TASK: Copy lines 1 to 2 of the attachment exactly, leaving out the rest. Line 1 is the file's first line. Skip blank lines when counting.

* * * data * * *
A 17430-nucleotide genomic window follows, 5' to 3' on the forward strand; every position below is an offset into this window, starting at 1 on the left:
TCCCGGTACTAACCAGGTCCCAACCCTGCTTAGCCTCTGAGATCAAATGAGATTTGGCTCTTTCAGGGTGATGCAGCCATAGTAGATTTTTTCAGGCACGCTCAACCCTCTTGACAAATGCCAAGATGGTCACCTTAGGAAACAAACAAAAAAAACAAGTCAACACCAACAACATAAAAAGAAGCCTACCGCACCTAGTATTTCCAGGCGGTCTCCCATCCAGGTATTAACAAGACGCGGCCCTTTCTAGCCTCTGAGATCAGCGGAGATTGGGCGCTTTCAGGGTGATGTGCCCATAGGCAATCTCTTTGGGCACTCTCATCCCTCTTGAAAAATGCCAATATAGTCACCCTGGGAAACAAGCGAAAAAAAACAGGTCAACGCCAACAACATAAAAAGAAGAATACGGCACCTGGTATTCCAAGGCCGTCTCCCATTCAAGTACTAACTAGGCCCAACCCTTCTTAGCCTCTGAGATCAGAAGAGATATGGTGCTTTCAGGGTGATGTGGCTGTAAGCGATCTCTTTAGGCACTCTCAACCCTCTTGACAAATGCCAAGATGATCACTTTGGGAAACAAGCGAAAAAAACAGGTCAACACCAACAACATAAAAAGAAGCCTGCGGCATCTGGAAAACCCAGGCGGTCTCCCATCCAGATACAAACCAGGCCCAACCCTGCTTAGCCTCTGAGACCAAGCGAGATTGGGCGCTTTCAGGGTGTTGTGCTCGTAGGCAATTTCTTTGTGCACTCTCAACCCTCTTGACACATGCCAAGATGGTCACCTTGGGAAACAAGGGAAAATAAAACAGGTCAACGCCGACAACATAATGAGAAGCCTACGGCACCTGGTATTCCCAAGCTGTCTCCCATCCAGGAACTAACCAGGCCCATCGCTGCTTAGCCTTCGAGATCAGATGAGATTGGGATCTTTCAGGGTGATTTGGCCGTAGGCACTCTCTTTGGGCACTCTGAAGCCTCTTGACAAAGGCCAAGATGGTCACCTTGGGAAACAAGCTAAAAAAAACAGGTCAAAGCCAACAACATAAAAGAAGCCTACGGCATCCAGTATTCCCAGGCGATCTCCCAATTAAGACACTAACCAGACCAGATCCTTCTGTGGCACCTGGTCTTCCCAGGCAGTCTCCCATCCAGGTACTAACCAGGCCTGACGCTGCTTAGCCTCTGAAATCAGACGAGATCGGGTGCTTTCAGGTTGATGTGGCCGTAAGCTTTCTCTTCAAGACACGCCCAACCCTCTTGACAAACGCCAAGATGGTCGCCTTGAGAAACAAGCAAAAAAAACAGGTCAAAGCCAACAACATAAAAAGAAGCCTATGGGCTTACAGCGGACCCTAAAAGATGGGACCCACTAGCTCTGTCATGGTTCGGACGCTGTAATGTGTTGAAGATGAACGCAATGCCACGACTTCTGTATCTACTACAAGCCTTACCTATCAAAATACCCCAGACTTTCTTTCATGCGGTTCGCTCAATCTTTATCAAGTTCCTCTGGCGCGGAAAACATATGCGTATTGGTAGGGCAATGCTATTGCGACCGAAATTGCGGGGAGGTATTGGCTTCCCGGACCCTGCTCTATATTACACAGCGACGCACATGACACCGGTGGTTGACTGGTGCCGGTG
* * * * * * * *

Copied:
A 17430-nucleotide genomic window follows, 5' to 3' on the forward strand; every position below is an offset into this window, starting at 1 on the left:
TCCCGGTACTAACCAGGTCCCAACCCTGCTTAGCCTCTGAGATCAAATGAGATTTGGCTCTTTCAGGGTGATGCAGCCATAGTAGATTTTTTCAGGCACGCTCAACCCTCTTGACAAATGCCAAGATGGTCACCTTAGGAAACAAACAAAAAAAACAAGTCAACACCAACAACATAAAAAGAAGCCTACCGCACCTAGTATTTCCAGGCGGTCTCCCATCCAGGTATTAACAAGACGCGGCCCTTTCTAGCCTCTGAGATCAGCGGAGATTGGGCGCTTTCAGGGTGATGTGCCCATAGGCAATCTCTTTGGGCACTCTCATCCCTCTTGAAAAATGCCAATATAGTCACCCTGGGAAACAAGCGAAAAAAAACAGGTCAACGCCAACAACATAAAAAGAAGAATACGGCACCTGGTATTCCAAGGCCGTCTCCCATTCAAGTACTAACTAGGCCCAACCCTTCTTAGCCTCTGAGATCAGAAGAGATATGGTGCTTTCAGGGTGATGTGGCTGTAAGCGATCTCTTTAGGCACTCTCAACCCTCTTGACAAATGCCAAGATGATCACTTTGGGAAACAAGCGAAAAAAACAGGTCAACACCAACAACATAAAAAGAAGCCTGCGGCATCTGGAAAACCCAGGCGGTCTCCCATCCAGATACAAACCAGGCCCAACCCTGCTTAGCCTCTGAGACCAAGCGAGATTGGGCGCTTTCAGGGTGTTGTGCTCGTAGGCAATTTCTTTGTGCACTCTCAACCCTCTTGACACATGCCAAGATGGTCACCTTGGGAAACAAGGGAAAATAAAACAGGTCAACGCCGACAACATAATGAGAAGCCTACGGCACCTGGTATTCCCAAGCTGTCTCCCATCCAGGAACTAACCAGGCCCATCGCTGCTTAGCCTTCGAGATCAGATGAGATTGGGATCTTTCAGGGTGATTTGGCCGTAGGCACTCTCTTTGGGCACTCTGAAGCCTCTTGACAAAGGCCAAGATGGTCACCTTGGGAAACAAGCTAAAAAAAACAGGTCAAAGCCAACAACATAAAAGAAGCCTACGGCATCCAGTATTCCCAGGCGATCTCCCAATTAAGACACTAACCAGACCAGATCCTTCTGTGGCACCTGGTCTTCCCAGGCAGTCTCCCATCCAGGTACTAACCAGGCCTGACGCTGCTTAGCCTCTGAAATCAGACGAGATCGGGTGCTTTCAGGTTGATGTGGCCGTAAGCTTTCTCTTCAAGACACGCCCAACCCTCTTGACAAACGCCAAGATGGTCGCCTTGAGAAACAAGCAAAAAAAACAGGTCAAAGCCAACAACATAAAAAGAAGCCTATGGGCTTACAGCGGACCCTAAAAGATGGGACCCACTAGCTCTGTCATGGTTCGGACGCTGTAATGTGTTGAAGATGAACGCAATGCCACGACTTCTGTATCTACTACAAGCCTTACCTATCAAAATACCCCAGACTTTCTTTCATGCGGTTCGCTCAATCTTTATCAAGTTCCTCTGGCGCGGAAAACATATGCGTATTGGTAGGGCAATGCTATTGCGACCGAAATTGCGGGGAGGTATTGGCTTCCCGGACCCTGCTCTATATTACACAGCGACGCACATGACACCGGTGGTTGACTGGTGCCGGTG